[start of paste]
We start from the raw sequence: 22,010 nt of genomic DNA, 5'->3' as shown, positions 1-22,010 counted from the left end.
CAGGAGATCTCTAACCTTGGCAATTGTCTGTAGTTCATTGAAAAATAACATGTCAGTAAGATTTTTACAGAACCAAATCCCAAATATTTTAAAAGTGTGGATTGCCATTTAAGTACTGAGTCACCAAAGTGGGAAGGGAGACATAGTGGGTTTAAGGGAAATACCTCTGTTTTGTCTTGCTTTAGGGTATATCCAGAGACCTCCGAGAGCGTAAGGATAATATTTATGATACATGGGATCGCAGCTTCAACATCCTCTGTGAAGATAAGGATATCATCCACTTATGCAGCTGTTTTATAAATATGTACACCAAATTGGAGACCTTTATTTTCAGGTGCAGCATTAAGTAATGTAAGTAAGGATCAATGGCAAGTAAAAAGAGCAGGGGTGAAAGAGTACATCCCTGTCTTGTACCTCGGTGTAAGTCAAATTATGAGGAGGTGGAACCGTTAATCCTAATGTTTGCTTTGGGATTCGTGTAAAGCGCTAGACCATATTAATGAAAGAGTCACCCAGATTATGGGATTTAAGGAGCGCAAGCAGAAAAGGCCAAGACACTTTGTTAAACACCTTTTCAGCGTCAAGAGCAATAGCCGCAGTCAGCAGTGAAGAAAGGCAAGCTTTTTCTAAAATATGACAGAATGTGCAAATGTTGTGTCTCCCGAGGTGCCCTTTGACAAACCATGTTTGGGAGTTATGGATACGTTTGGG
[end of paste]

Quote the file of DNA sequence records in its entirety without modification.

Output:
We start from the raw sequence: 22,010 nt of genomic DNA, 5'->3' as shown, positions 1-22,010 counted from the left end.
CAGGAGATCTCTAACCTTGGCAATTGTCTGTAGTTCATTGAAAAATAACATGTCAGTAAGATTTTTACAGAACCAAATCCCAAATATTTTAAAAGTGTGGATTGCCATTTAAGTACTGAGTCACCAAAGTGGGAAGGGAGACATAGTGGGTTTAAGGGAAATACCTCTGTTTTGTCTTGCTTTAGGGTATATCCAGAGACCTCCGAGAGCGTAAGGATAATATTTATGATACATGGGATCGCAGCTTCAACATCCTCTGTGAAGATAAGGATATCATCCACTTATGCAGCTGTTTTATAAATATGTACACCAAATTGGAGACCTTTATTTTCAGGTGCAGCATTAAGTAATGTAAGTAAGGATCAATGGCAAGTAAAAAGAGCAGGGGTGAAAGAGTACATCCCTGTCTTGTACCTCGGTGTAAGTCAAATTATGAGGAGGTGGAACCGTTAATCCTAATGTTTGCTTTGGGATTCGTGTAAAGCGCTAGACCATATTAATGAAAGAGTCACCCAGATTATGGGATTTAAGGAGCGCAAGCAGAAAAGGCCAAGACACTTTGTTAAACACCTTTTCAGCGTCAAGAGCAATAGCCGCAGTCAGCAGTGAAGAAAGGCAAGCTTTTTCTAAAATATGACAGAATGTGCAAATGTTGTGTCTCCCGAGGTGCCCTTTGACAAACCATGTTTGGGAGTTATGGATACGTTTGGG